UNITED STATES COURT OF APPEALS FOR THE DISTRICT OF COLUMBIA CIRCUIT
COMMITTEE, CITIZENS ENVIRONMENTAL COUNCIL OF GREATER KANSAS
AIR, GERALD L. JENSEN, ESQUIRE, AND MARGA M. RASKIN, PETITIONERS v. ENVIRONMENTAL PROTECTION AGENCY, RESPONDENT
NATURAL RESOURCES DEFENSE COUNCIL, INC., FRIENDS OF THE
EARTH, INC., PAUL F. MCCLAIN, AND PAM FORDING, PETITIONERS
v. ENVIRONMENTAL PROTECTION AGENCY, RESPONDENT COMMONWEALTH
Nos. 72-1522, 72-1598, 72-1810, 72-1941, 72-1982, 72-1985, 72-2028, 72-2159 1973.CDC.26
On Petitioners' Motion for Summary Reversal.
Bazelon, Chief Judge, and Wright and MacKinnon, Circuit Judges. MacKinnon, Circuit Judge, concurring.
These causes came on for consideration of petitioners' motion for summary reversal, and the court heard argument of counsel. We must initially determine whether we have jurisdiction over all of these consolidated cases. Section 307(b)(1) of the Clean Air Act, 42 U.S.C. 1857h-5(b)(1) (1970), provides that a petition for review of the Administrator's action in approving or promulgating any implementation plan "may be filed only in the United States Court of Appeals for the appropriate circuit." We agree with petitioners and with the Court of Appeals for the First Circuit, see Natural Resources Defense Council, Inc. v. Environmental Protection Agency, 1 Cir., 465 F.2d 492 (1972), that by the phrase "the appropriate circuit" Congress did not intend that all suits involving approval of state implementation plans be brought in the judicial circuit where the state is located. Instead, Congress intended to adopt a flexible approach to determine which circuit is appropriate, and application of this approach to the facts of these cases and the legal issues we are presently called upon to decide permits us to hear all of these consolidated cases.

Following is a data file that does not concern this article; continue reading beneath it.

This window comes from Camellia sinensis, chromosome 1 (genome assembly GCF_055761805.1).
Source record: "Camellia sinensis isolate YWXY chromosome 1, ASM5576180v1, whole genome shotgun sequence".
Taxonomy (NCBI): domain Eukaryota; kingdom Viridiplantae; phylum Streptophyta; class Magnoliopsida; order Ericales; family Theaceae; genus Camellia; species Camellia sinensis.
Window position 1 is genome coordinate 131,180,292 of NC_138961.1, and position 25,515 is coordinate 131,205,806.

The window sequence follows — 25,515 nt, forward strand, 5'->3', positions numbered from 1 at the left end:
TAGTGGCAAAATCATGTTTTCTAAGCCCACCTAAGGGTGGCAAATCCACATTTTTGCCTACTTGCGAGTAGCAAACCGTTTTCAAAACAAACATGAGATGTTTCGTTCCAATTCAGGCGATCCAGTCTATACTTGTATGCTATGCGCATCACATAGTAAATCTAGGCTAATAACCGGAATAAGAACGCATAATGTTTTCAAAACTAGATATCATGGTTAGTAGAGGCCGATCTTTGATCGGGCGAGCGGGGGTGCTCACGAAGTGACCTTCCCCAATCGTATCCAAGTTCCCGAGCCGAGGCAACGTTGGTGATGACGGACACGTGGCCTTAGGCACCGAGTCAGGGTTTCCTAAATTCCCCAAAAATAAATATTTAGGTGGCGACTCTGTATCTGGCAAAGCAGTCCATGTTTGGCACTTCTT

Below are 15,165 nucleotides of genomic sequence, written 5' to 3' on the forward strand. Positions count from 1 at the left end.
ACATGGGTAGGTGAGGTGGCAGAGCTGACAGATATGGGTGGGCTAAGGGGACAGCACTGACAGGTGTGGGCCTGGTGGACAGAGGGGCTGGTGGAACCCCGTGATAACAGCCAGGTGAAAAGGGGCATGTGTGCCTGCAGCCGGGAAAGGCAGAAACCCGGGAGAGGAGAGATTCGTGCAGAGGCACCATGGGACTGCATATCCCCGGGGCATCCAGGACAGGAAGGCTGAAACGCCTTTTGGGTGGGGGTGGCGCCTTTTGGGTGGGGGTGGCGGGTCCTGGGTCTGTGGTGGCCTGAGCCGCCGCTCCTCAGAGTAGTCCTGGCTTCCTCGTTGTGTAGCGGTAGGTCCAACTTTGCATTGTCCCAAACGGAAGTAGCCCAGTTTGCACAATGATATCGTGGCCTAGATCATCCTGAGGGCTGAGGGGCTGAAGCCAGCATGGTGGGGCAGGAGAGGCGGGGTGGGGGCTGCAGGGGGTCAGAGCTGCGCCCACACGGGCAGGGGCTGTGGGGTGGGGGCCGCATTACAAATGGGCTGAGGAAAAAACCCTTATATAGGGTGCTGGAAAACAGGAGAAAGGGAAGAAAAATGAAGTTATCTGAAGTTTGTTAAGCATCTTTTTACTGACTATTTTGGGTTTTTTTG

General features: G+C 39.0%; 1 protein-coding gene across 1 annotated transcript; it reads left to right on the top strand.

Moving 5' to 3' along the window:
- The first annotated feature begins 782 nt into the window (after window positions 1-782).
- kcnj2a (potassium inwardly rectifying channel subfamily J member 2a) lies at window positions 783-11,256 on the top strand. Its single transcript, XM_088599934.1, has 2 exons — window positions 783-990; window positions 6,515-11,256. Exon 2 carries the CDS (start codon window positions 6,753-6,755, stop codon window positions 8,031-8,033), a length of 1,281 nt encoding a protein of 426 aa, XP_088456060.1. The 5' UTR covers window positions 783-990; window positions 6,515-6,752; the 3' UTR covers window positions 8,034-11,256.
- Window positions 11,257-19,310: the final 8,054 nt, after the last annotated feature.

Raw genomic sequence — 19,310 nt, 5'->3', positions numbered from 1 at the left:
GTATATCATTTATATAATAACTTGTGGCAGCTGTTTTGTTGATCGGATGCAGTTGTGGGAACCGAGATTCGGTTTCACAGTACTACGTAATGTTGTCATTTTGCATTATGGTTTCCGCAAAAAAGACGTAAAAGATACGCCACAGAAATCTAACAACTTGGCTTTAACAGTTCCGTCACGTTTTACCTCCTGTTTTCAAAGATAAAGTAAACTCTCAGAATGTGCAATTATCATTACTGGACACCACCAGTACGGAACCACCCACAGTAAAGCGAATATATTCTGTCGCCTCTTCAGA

First, elsewhere in the Act, in a provision concerning judicial review of another kind of action by the Administrator, Congress expressly provided that judicial review shall be in the "court of appeals for the circuit which includes such State." See Section 110(f)(2), 42 U.S.C. § 1857c-5(f)(2). That it did not use the same language in Section 307(b)(1) and instead used the vague phrase "the appropriate circuit" indicates that Congress intended the latter phrase to mean something other than the more specific review provision in Section 110(f)(2). Secondly, we might note that failure to interpret Section 307(b)(1) in a flexible manner would produce some anomalous results. The Administrator has informed us that implementation plans in several metropolitan areas cover jurisdictions falling within several circuits. In our own metropolitan area of the District of Columbia and the surrounding Virginia and Maryland suburbs, for example, adoption of the Administrator's narrow interpretation of the statute would require review of the Administrator's approval of the D.C. metropolitan area implementation plans to take place in both our own court and the Court of Appeals for the Fourth Circuit. We doubt that Congress intended such a result, especially in light of the indication elsewhere in the Act of a strong congressional concern for coordinated decision-making with respect to metropolitan areas crossing over several jurisdictions. See 42 U.S.C. §§ 1857c-1, 1857c-2.
Applying this flexible approach to the cases presently before us, it is clear from the record that all of these cases raise identical legal issues. None of these issues involve facts or laws peculiar to any one jurisdiction; rather, all concern uniform determinations of nationwide effect made by the Administrator. Requiring these cases to be prosecuted in the several circuits will only lead to delay on a question where time is literally of the essence, ...